Athapaththu’s 55 from 40 balls led a withering batting display from Sri Lanka’s top-order, as England’s sub-par total of 104 was hunted down with 6.4 overs to spare. Her 21-run assault on Kate Cross’s second over included a huge six over square leg and into a neighbouring garden, as Sri Lanka broke the back of the chase with 67 runs in the six-over powerplay.
“Chamari has been playing some scintillating cricket for a long period of time,” Warnapura, the former Sri Lanka Test batter, said. “It’s lovely to watch. It doesn’t show any difference from watching a men’s game when Chamari is batting, the way she hits the ball so hard and doesn’t worry about gaps.”
Athapaththu’s influence on Sri Lanka’s victory extended to her role with the ball too – after her team had conceded a hefty 186 for 4 in 17 overs at Hove, she took it upon herself to set the tone with her offspin, and duly bowled England’s most dangerous player, Danni Wyatt, for 1 with the sixth delivery of the match.
“She’s been working really hard with the bat, but most of the time that when she was bowling, it was only over or two,” Warnapura added. “But now she has proven that she’s one of the best allrounders that we have in the world.”
Athapaththu’s aggression brought out the best in her team-mates too. Sri Lanka rejigged their batting line-up after their 12-run DLS defeat in Hove, with the wicketkeeper Anushka Sanjeewani moving up the order to open, thereby allowing Vishmi Gunaratne to slot in at No. 4 behind Harshitha Samarawickrama at three, who didn’t get to bat in Thursday’s rain-shortened chase.
Though Sanjeewani’s own impact proved to be limited, Samarawickrama proved the perfect foil for Athapaththu, as she sealed Sri Lanka’s chase with an unbeaten 30 from 35 balls, including a third six of the innings, over deep midwicket.
“We had to try something new and the girls took it in a very great way,” Warnapura said. “The way Harshitha finished the game didn’t show any difference to the way she bats as an opener. We have six or seven betters who can do the job but, when Chamari [is leading the way], I think for the rest, it’s much easier for them to play a supporting role.
“We wanted to make the batting order up to No. 7 a little bit stronger and because the wicketkeeper has been playing for a long time, it was an opportunity for her as well. Hopefully she will come back strong in the next game.”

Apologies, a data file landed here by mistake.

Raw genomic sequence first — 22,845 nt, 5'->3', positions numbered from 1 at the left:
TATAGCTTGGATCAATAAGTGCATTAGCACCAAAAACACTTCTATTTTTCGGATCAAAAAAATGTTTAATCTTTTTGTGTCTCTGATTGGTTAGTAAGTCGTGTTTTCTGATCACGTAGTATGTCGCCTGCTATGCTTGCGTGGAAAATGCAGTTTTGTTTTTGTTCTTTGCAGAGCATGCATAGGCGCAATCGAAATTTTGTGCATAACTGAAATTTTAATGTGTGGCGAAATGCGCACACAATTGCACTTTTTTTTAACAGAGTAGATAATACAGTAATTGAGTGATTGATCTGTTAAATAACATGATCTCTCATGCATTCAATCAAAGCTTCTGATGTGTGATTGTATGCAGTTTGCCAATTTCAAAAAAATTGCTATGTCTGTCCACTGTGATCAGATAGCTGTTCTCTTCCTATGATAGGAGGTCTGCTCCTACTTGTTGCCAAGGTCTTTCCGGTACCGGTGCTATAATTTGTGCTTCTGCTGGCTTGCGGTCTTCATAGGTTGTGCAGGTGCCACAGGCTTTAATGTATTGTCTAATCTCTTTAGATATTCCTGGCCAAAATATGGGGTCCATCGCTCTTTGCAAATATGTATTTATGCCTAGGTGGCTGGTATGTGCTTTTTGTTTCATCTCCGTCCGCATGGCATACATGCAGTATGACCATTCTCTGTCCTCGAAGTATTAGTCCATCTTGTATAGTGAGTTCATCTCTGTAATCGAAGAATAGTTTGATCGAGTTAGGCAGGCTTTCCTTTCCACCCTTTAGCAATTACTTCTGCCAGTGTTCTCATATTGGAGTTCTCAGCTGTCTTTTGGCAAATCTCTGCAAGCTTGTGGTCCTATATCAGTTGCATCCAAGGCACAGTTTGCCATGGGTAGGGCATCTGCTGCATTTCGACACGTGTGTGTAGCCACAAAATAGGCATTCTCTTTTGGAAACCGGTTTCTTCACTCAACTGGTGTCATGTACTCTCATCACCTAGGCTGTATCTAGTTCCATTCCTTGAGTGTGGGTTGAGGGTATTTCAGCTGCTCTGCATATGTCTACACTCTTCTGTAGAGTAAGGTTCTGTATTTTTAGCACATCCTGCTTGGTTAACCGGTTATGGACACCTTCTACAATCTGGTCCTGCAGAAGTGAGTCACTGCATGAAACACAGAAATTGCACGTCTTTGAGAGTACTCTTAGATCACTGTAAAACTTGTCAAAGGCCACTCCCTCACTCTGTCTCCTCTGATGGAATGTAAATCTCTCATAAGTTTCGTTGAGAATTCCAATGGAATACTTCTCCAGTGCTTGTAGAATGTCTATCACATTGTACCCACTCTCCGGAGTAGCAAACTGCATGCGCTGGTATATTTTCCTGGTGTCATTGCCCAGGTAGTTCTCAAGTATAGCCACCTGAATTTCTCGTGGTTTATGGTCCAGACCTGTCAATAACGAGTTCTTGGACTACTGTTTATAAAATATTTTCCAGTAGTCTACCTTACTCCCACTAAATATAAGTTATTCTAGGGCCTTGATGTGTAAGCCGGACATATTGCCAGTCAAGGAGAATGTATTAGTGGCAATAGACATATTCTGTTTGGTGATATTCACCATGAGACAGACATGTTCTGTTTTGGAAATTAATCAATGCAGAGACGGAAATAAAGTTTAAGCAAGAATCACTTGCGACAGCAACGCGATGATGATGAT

Warnapura has only been in his role for a few months, but in that time, Sri Lanka have also beaten New Zealand – another traditional powerhouse of the women’s game – for the first time in T20Is. Earlier this year, they also beat South Africa in the World Cup opener in Cape Town, and he admitted it was an exciting time to be involved with the team.
“As a coach, it’s exciting to watch the way they play, and not only on the field… everywhere, even at training, even at the hotel and when you’re travelling,” he said. “That shows the qualities of discipline, and also that teamwork matters. The girls had this hunger to win. I think this is a good start for them.”
Warnapura played down the suggestion, however, that England had shown Sri Lanka a degree of disrespect with their youthful selection for this series.
“You can’t control that about the England side,” he said. “They can pick and they can rest, but when we came here, we knew that they are one of the strongest teams in the world. So we prepared ourselves well, back home, in training and in the warm-up games, and when you look at that fieldling and bowling, it’s really good to see.”
Looking ahead to the series decider in Derby on Wednesday, Warnapura acknowledged that the sunny weather in Chelmsford had been like “home conditions” compared to a damp 7pm start in Hove, but said that he expected England to fight back hard, whatever the weather.
“It’s a great confidence, but when you play against England, you can’t just say that you won today and you’re going to win tomorrow,” he said. “It’s going to be hard, but the way we are performing, we are playing as a unit and as a team, and that’s something that we are looking forward for.”
Andrew Miller is UK editor of ESPNcricinfo. @miller_cricket